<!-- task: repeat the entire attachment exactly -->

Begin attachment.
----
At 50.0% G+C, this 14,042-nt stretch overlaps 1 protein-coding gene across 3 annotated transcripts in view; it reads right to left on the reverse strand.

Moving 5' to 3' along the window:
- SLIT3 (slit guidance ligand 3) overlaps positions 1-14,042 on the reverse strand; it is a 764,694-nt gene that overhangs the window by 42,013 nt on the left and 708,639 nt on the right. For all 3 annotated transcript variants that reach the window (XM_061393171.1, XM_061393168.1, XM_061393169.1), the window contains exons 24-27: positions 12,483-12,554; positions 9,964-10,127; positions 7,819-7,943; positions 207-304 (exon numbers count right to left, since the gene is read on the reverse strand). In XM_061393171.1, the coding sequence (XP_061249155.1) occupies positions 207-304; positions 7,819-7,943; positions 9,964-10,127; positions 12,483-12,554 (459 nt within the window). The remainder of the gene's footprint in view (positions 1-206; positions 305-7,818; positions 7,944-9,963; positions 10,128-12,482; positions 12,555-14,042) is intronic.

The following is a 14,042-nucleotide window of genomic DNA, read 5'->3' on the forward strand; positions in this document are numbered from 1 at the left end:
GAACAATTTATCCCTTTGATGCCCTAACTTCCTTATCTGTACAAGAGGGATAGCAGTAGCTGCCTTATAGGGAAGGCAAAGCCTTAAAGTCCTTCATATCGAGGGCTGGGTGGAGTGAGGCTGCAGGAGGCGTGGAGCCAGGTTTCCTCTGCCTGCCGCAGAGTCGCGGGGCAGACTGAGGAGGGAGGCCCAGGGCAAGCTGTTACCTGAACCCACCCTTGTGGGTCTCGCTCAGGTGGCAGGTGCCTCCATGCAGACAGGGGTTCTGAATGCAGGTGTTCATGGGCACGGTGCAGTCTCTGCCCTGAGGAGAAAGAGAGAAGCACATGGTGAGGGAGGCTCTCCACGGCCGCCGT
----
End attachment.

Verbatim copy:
At 50.0% G+C, this 14,042-nt stretch overlaps 1 protein-coding gene across 3 annotated transcripts in view; it reads right to left on the reverse strand.

Moving 5' to 3' along the window:
- SLIT3 (slit guidance ligand 3) overlaps positions 1-14,042 on the reverse strand; it is a 764,694-nt gene that overhangs the window by 42,013 nt on the left and 708,639 nt on the right. For all 3 annotated transcript variants that reach the window (XM_061393171.1, XM_061393168.1, XM_061393169.1), the window contains exons 24-27: positions 12,483-12,554; positions 9,964-10,127; positions 7,819-7,943; positions 207-304 (exon numbers count right to left, since the gene is read on the reverse strand). In XM_061393171.1, the coding sequence (XP_061249155.1) occupies positions 207-304; positions 7,819-7,943; positions 9,964-10,127; positions 12,483-12,554 (459 nt within the window). The remainder of the gene's footprint in view (positions 1-206; positions 305-7,818; positions 7,944-9,963; positions 10,128-12,482; positions 12,555-14,042) is intronic.

The following is a 14,042-nucleotide window of genomic DNA, read 5'->3' on the forward strand; positions in this document are numbered from 1 at the left end:
GAACAATTTATCCCTTTGATGCCCTAACTTCCTTATCTGTACAAGAGGGATAGCAGTAGCTGCCTTATAGGGAAGGCAAAGCCTTAAAGTCCTTCATATCGAGGGCTGGGTGGAGTGAGGCTGCAGGAGGCGTGGAGCCAGGTTTCCTCTGCCTGCCGCAGAGTCGCGGGGCAGACTGAGGAGGGAGGCCCAGGGCAAGCTGTTACCTGAACCCACCCTTGTGGGTCTCGCTCAGGTGGCAGGTGCCTCCATGCAGACAGGGGTTCTGAATGCAGGTGTTCATGGGCACGGTGCAGTCTCTGCCCTGAGGAGAAAGAGAGAAGCACATGGTGAGGGAGGCTCTCCACGGCCGCCGT